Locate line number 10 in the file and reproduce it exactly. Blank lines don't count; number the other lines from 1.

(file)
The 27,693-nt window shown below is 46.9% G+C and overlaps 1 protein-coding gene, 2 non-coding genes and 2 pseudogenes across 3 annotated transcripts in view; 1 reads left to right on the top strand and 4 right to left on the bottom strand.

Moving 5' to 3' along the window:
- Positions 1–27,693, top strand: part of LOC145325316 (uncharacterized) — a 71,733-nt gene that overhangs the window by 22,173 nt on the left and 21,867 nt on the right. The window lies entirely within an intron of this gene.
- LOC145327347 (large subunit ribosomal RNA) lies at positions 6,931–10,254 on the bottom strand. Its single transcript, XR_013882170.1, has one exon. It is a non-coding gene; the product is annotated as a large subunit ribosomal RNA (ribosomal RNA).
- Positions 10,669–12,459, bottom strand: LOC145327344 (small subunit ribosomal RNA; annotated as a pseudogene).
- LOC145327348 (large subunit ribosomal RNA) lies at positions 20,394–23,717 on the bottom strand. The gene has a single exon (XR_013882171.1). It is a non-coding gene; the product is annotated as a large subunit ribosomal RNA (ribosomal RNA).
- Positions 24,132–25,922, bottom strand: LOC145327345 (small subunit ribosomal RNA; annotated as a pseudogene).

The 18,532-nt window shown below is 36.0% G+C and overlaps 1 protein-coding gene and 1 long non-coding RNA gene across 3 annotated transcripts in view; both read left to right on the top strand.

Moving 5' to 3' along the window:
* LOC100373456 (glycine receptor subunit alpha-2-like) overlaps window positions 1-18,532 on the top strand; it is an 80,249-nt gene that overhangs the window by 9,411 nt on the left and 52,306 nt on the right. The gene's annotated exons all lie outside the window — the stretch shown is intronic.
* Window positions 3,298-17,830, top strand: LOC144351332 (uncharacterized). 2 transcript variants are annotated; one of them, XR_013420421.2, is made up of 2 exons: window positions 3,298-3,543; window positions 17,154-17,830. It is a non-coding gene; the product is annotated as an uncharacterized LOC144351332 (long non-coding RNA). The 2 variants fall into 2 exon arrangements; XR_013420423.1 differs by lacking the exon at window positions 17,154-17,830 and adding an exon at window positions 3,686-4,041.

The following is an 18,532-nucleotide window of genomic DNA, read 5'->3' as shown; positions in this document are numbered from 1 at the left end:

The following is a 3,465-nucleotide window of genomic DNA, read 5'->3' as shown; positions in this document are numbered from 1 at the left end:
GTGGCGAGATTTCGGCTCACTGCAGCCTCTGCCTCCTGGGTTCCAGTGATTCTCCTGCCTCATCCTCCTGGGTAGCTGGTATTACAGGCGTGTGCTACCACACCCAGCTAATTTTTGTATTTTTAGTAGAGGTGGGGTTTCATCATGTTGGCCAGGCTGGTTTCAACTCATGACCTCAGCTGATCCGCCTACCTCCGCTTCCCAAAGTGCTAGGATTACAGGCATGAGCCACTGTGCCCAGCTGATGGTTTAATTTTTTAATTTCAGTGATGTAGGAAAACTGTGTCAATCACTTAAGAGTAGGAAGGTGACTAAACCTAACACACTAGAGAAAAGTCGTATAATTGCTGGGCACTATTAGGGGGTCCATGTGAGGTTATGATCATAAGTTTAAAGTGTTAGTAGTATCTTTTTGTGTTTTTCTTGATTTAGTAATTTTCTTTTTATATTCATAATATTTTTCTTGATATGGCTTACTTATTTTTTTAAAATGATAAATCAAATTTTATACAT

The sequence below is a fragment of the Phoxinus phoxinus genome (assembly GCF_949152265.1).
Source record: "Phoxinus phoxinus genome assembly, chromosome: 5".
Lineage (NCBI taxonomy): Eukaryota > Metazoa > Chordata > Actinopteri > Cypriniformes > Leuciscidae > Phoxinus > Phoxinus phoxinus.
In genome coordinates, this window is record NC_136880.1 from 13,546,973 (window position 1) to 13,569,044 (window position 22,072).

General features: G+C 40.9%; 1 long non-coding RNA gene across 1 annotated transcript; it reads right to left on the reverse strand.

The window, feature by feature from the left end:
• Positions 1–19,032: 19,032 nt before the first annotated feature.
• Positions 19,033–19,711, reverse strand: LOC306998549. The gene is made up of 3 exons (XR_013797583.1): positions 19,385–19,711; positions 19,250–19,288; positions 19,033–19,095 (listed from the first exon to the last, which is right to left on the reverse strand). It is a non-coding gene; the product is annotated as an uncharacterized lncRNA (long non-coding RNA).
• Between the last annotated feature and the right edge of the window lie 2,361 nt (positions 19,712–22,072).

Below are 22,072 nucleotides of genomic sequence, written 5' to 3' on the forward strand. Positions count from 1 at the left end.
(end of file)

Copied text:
* LOC100373456 (glycine receptor subunit alpha-2-like) overlaps window positions 1-18,532 on the top strand; it is an 80,249-nt gene that overhangs the window by 9,411 nt on the left and 52,306 nt on the right. The gene's annotated exons all lie outside the window — the stretch shown is intronic.